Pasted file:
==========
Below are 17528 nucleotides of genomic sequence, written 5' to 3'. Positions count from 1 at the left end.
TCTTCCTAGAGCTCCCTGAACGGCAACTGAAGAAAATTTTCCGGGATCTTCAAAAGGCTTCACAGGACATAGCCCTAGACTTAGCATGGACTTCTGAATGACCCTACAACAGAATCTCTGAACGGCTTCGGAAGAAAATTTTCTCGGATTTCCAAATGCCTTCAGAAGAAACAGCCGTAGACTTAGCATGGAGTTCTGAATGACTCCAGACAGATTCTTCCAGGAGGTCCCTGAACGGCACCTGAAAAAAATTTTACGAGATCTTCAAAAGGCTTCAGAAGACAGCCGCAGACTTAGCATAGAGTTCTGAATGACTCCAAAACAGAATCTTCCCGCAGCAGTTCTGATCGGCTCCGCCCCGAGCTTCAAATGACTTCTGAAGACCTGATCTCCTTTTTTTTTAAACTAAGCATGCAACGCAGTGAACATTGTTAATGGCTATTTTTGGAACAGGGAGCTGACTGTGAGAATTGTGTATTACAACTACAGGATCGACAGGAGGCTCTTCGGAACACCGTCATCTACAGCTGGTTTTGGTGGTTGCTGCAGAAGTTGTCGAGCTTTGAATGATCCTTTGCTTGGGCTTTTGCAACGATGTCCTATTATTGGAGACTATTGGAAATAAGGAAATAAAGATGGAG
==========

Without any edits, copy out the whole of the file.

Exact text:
Below are 17528 nucleotides of genomic sequence, written 5' to 3'. Positions count from 1 at the left end.
TCTTCCTAGAGCTCCCTGAACGGCAACTGAAGAAAATTTTCCGGGATCTTCAAAAGGCTTCACAGGACATAGCCCTAGACTTAGCATGGACTTCTGAATGACCCTACAACAGAATCTCTGAACGGCTTCGGAAGAAAATTTTCTCGGATTTCCAAATGCCTTCAGAAGAAACAGCCGTAGACTTAGCATGGAGTTCTGAATGACTCCAGACAGATTCTTCCAGGAGGTCCCTGAACGGCACCTGAAAAAAATTTTACGAGATCTTCAAAAGGCTTCAGAAGACAGCCGCAGACTTAGCATAGAGTTCTGAATGACTCCAAAACAGAATCTTCCCGCAGCAGTTCTGATCGGCTCCGCCCCGAGCTTCAAATGACTTCTGAAGACCTGATCTCCTTTTTTTTTAAACTAAGCATGCAACGCAGTGAACATTGTTAATGGCTATTTTTGGAACAGGGAGCTGACTGTGAGAATTGTGTATTACAACTACAGGATCGACAGGAGGCTCTTCGGAACACCGTCATCTACAGCTGGTTTTGGTGGTTGCTGCAGAAGTTGTCGAGCTTTGAATGATCCTTTGCTTGGGCTTTTGCAACGATGTCCTATTATTGGAGACTATTGGAAATAAGGAAATAAAGATGGAG